William Kilbride

William Kilbride

Last updated on 6 November 2019

Is it World Digital Preservation Day yet?  Yes it is!  Here are some ways you can tell:

  • Has the sun come up over the National Library of New Zealand on the first Thursday in November? 

  • Is this the first post of a digital preservation themed blog-a-thon on the DPC website?

  • Will there be a new edition of the BitList of Digitally Endangered Species before the end of the day? 

  • Are there an abundance of stickers in more than a dozen languages, and versions of the swooshie logo available to download in even more?

  • Will there be lectures and seminars and workshops and webinars about digital preservation in dozens of countries and perhaps hundreds of venues? 

  • Will there be digital preservation themed cake to share, and biscuits and baking?

  • Will there be singing and videos to match? 

  • Will the fun continue till midnight somewhere out over the Pacific Ocean in about 36 hours from now?

In order, I would guess: yes it’s a 17 degrees and cloudy but with only a low chance of rain; yes there’s a lot more to come; yes I have been working on it for a good couple of months; yes more than I can count, and certainly more than the printing budget had anticipated; yes I know for a fact that many of them are already fully booked; yes, I am looking forward to quite a lot of it myself; I will be sad if there’s not; and yes I will be wanting to visit Honolulu personally by lunchtime on Friday. 

So, it’s as official as these things ever get: Willkommen, Bienvenue and Welcome to World Digital Preservation Day 2019!

WDPD Illustration

But what is World Digital Preservation Day? Is it like a birthday with cake and singing? Or Christmas with digital children threatened with the naughty list?  Is it the Day of Atonement for bits we should have saved? Or a melancholy Hogmanay should auld bitstreams be forgot and ne’er be brought to mind?  Should we expect the Easter Bunny to dish out the chocolates? Or should we cheer the floats of carnivalesque performance as they drift by? Is it an Independence Day from the shackles of proprietary lock-in?  Is it Day of the Digitally Dead? Is it Halloween to scare the little ones with back-from-the dead-data and ghoulishly-painted interfaces?

It has something of all of these, and a bit more besides.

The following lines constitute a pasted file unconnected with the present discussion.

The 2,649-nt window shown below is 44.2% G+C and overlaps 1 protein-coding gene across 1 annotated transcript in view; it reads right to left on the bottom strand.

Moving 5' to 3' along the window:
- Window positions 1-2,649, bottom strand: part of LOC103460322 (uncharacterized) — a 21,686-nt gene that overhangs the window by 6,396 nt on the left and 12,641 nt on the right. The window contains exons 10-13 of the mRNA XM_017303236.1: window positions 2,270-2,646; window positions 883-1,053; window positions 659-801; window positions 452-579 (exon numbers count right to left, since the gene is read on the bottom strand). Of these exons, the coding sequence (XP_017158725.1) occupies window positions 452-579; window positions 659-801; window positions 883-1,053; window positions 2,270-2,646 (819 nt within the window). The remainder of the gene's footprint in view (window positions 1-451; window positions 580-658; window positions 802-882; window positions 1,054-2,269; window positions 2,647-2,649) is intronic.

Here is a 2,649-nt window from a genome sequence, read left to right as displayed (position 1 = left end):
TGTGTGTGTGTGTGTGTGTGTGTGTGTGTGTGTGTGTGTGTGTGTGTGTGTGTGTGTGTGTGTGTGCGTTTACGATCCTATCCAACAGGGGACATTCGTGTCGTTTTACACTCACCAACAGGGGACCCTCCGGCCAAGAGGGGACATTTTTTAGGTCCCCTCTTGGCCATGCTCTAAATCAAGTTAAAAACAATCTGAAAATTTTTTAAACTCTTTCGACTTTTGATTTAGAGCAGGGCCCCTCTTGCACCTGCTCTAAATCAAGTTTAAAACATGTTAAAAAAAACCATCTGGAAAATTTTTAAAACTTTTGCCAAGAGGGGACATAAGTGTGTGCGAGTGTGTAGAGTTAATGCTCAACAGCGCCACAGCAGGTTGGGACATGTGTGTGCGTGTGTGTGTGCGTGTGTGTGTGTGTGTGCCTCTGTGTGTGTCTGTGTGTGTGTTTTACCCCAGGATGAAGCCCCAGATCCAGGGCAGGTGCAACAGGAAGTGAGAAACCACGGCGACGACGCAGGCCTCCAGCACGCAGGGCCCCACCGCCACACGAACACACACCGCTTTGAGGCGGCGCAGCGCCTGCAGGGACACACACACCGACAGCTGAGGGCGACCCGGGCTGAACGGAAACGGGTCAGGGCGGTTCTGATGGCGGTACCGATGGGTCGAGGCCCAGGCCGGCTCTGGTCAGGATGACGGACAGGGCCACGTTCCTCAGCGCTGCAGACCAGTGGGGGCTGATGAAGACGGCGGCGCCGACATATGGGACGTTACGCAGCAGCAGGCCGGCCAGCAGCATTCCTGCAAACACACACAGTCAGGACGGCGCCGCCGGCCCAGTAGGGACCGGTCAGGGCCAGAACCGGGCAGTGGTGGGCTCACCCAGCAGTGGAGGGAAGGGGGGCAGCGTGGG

This year the theme of World Digital Preservation Day is ‘At Risk Digital Materials,’ encouraging members of the global digital preservation community to raise awareness about the digital materials which they know to be at risk, as well as the many creative and thoughtful solutions which they have developed to mitigate and minimise those risks. 

In my experience, the technical risks of loss are the easiest to write about and often the simpler ones to solve, admittedly after a healthy effort to understand the challenges and scope the solutions properly.  I will be disappointed if the next few hours don’t showcase many of these, a lot of them new to me and deserving of the attention.  So that’s the Christmas present of digital preservation tools.  But the cultural or organizational issues which delay or deflect digital preservation actions can seem more intractable, compounding the resourcing and skills gaps that many of us face.  These will also be aired today, and may seem a little more like Groundhog Day, with familiar challenges repeating year after year.  But there will also proof is that these can be tackled: discernible progress coupled with a resolute commitment to sustain our momentum towards a secure digital legacy. So it’s a day to take courage, to see what can be achieved and cheer the accomplishments of colleagues and partners around the world.

The audiences for this message about ‘at risk digital materials’ are as diverse as the people who will participate over the next few hours. We will talk to the world in many different languages about digital preservation, recognizing that it is a shared global challenge, and that we are partners in a community scaled to match. 

The simple twofold aims of World Digital Preservation Day have not changed: to raise awareness of the digital preservation challenge and to connect practitioners around the world, especially those that work in isolation or have come to the community recently.  There’s no practitioner so well placed that they cannot find some new contact today; and there’s no programme so well embedded that it won’t benefit from another reminder to policy makers and budget holders.  After all, the better we are at our work the less people realise how much they need it.  Sometimes it helps to to be seen.

And therefore, a very warm welcome to World Digital Preservation Day 2019, our annual opportunity to win friends and influence people. And may we all have many happy returns from our efforts today.

Scroll to top